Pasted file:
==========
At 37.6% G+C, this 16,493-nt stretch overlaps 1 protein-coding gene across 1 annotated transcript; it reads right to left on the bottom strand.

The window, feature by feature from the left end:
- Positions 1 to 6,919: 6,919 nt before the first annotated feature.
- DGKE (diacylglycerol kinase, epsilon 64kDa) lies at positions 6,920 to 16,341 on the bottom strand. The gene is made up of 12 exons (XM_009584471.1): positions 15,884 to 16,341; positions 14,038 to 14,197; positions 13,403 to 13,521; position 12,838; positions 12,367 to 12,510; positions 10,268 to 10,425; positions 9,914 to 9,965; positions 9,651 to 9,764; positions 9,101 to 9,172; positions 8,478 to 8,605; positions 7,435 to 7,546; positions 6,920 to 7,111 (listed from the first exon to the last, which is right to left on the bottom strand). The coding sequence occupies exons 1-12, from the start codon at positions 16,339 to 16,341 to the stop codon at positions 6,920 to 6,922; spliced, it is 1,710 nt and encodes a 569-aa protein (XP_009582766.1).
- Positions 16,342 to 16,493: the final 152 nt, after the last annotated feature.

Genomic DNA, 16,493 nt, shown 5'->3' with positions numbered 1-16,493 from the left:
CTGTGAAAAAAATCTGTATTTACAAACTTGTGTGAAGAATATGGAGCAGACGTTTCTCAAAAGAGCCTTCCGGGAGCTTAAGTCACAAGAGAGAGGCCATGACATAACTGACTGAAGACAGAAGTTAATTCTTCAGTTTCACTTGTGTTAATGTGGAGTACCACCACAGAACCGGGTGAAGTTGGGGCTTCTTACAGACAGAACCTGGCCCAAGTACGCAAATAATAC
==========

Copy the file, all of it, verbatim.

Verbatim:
At 37.6% G+C, this 16,493-nt stretch overlaps 1 protein-coding gene across 1 annotated transcript; it reads right to left on the bottom strand.

The window, feature by feature from the left end:
- Positions 1 to 6,919: 6,919 nt before the first annotated feature.
- DGKE (diacylglycerol kinase, epsilon 64kDa) lies at positions 6,920 to 16,341 on the bottom strand. The gene is made up of 12 exons (XM_009584471.1): positions 15,884 to 16,341; positions 14,038 to 14,197; positions 13,403 to 13,521; position 12,838; positions 12,367 to 12,510; positions 10,268 to 10,425; positions 9,914 to 9,965; positions 9,651 to 9,764; positions 9,101 to 9,172; positions 8,478 to 8,605; positions 7,435 to 7,546; positions 6,920 to 7,111 (listed from the first exon to the last, which is right to left on the bottom strand). The coding sequence occupies exons 1-12, from the start codon at positions 16,339 to 16,341 to the stop codon at positions 6,920 to 6,922; spliced, it is 1,710 nt and encodes a 569-aa protein (XP_009582766.1).
- Positions 16,342 to 16,493: the final 152 nt, after the last annotated feature.

Genomic DNA, 16,493 nt, shown 5'->3' with positions numbered 1-16,493 from the left:
CTGTGAAAAAAATCTGTATTTACAAACTTGTGTGAAGAATATGGAGCAGACGTTTCTCAAAAGAGCCTTCCGGGAGCTTAAGTCACAAGAGAGAGGCCATGACATAACTGACTGAAGACAGAAGTTAATTCTTCAGTTTCACTTGTGTTAATGTGGAGTACCACCACAGAACCGGGTGAAGTTGGGGCTTCTTACAGACAGAACCTGGCCCAAGTACGCAAATAATAC